full name / name of organization:
International Conference, Durham University, UK
26/27 September 2013
Dynamics of Exemption: 'Gang' ethos in Literature and Film
The question of what individuals expect from societies and what concepts of justice they endorse has a long-established aesthetic, philosophical and political tradition. Against this backdrop, this conference sets out to explore alternative constructions of justice occurring within socially cohesive groups which expressly defy dominant customs and standards: from Schiller's Die Räuber to the syndicated criminals in Fritz Lang's M, from the Chanson de geste to Jacques Audiard's Un Prophète, from various 'gangs' in Dickens to the 'soldiers' of Rap culture or in The Wire, 'gangs' are counterclaims to distributive practices, mores, and prevalent political and social order, and therefore an effective analytical tool in dissecting society and its (dys)functions.
This conference seeks to investigate this aesthetic/political interface by addressing the following aspects:
Rituals and creeds demarcate the groups as such and indicate both active opposition to social norms and the related deliberate effort to establish the group's identity, thereby departing from concepts of passive suffering and victimhood (in a melodramatic sense) – this conference seeks to explore the explicit or implied narrative (and its inherent myths/prehistory) that explains and legitimates their outsider status. This topic will also touch on issues of masculinity between performativity (in Butler's sense) and corporeality: in the twenty-first century, Rap culture sports the cult of masculinity most palpably; however, male gangs have always drawn on gender-coded images of independence, strength, and power as stereotypical ideas of virility. It is essential to survey the intricacies/dialectics of this nexus with a particular focus on the question of whether the texts/films in question devise the counter-morality of the gangs as intrinsically 'masculine'.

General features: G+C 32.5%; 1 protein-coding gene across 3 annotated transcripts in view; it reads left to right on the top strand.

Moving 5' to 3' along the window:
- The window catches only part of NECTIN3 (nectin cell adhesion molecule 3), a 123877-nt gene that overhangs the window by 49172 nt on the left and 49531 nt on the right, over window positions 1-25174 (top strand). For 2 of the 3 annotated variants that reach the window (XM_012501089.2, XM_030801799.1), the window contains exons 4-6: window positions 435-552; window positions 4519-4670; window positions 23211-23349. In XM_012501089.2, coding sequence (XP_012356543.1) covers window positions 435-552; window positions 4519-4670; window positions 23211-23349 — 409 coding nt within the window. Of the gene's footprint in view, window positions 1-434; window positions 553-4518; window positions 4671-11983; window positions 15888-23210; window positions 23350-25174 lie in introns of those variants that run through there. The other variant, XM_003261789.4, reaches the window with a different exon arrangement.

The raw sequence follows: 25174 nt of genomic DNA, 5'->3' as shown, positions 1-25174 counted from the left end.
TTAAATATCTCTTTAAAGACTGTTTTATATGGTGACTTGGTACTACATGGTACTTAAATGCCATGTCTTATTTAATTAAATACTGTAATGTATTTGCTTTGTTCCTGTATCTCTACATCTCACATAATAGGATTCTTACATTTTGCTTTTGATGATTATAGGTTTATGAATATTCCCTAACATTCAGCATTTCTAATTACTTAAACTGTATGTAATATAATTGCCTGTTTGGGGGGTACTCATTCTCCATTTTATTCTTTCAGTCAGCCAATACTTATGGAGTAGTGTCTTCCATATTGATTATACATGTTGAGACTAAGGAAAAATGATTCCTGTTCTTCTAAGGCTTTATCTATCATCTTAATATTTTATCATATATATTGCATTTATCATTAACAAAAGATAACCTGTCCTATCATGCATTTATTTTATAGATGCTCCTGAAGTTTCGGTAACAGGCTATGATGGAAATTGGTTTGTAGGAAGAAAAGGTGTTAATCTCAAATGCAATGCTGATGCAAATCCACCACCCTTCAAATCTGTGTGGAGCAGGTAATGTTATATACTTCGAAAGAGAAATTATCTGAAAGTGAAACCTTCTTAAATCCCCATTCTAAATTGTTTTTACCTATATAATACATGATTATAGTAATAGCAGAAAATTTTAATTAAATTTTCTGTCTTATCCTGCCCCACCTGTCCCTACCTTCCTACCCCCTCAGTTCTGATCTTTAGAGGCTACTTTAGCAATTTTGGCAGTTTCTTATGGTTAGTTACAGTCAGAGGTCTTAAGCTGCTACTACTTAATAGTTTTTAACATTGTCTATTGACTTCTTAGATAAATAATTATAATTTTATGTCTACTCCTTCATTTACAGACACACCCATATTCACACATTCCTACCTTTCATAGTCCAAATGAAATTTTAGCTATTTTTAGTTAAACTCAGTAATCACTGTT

This conference will look at physical (e.g. Ghettos) and medial manifestations of liminal 'space' (Internet, Social Networks, forests, inns etc.) from a theoretical angle ranging from Foucault's concept heterotopy to Bhabha's Third Space, investigating the dangers and the creative potential of these 'spheres' of exemption.
Any successful form of dissent is bound to lay claim to dominance: it is imperative to follow up on these dialectics in the self-explaining narratives of the respective gangs: to what extent are their anti-social statements imbued with political will and/or formative desire?
The social construction of reality becomes particularly tangible when we encounter deviations from commonly accepted or tacitly assumed standards. Every action departing from rules is bound to be a morally relevant statement that comments on ruling social norms: aesthetic representations, while subject to their own inherent laws, appertain to this 'political' process (in Jacques Rancière's sense, i.e. the "distribution of the sensible"). Aesthetically presented aberrations that repudiate common, behaviourally and conceptually ingrained, moral practices thus prove to be an integral part of the social negotiations of morality and, tied to this, ethics (in the sense that moral obligations to others are intrinsically connected to our ethical convictions as to what constitutes a 'good life'). The collective attempt to set oneself apart renders this process especially salient.
Conference language is English. Please send a 250 word abstract and a short CV to either Dr Claudia Nitschke (firstname.lastname@example.org) or Dr Luke Sunderland (email@example.com) by 25 February 2013.
Selected contributions will be published as full papers in the proceedings of the conference.